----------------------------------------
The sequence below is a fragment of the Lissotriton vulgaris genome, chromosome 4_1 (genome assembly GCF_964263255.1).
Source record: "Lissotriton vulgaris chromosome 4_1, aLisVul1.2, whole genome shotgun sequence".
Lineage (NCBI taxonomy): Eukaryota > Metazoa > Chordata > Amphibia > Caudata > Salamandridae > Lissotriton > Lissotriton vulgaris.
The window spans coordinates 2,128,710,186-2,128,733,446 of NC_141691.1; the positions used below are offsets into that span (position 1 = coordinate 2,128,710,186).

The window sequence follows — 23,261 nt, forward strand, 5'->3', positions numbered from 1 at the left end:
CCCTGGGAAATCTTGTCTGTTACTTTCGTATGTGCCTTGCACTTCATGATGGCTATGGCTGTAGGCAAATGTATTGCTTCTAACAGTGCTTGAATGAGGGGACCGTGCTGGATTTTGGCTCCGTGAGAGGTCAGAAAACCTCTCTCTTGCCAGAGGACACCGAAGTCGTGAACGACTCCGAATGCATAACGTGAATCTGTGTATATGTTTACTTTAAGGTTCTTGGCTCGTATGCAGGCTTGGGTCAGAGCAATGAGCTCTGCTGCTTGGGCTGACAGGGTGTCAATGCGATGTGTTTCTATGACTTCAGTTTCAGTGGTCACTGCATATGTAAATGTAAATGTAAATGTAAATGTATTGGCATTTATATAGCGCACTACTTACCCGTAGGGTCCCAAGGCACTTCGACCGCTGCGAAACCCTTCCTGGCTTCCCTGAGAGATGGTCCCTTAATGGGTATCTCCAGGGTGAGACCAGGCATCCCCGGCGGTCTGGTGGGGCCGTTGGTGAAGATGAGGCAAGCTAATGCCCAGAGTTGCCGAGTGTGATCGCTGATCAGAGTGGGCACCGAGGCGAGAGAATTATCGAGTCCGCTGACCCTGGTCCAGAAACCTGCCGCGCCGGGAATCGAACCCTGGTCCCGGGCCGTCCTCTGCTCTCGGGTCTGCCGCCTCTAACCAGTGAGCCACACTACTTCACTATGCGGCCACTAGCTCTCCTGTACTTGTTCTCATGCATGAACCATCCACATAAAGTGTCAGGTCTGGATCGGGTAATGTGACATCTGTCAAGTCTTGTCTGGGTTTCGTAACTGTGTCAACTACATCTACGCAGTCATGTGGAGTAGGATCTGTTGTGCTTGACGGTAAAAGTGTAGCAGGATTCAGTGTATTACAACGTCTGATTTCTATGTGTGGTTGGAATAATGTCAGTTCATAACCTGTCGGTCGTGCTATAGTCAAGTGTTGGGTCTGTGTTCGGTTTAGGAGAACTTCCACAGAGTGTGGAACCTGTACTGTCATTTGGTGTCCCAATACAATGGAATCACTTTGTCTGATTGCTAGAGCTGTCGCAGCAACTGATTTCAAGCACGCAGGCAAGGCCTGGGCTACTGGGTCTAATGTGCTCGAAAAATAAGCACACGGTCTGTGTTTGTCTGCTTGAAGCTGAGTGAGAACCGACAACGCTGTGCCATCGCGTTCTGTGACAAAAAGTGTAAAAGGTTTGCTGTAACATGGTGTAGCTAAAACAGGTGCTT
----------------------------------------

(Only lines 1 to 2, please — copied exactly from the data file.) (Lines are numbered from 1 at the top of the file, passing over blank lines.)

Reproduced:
The sequence below is a fragment of the Lissotriton vulgaris genome, chromosome 4_1 (genome assembly GCF_964263255.1).
Source record: "Lissotriton vulgaris chromosome 4_1, aLisVul1.2, whole genome shotgun sequence".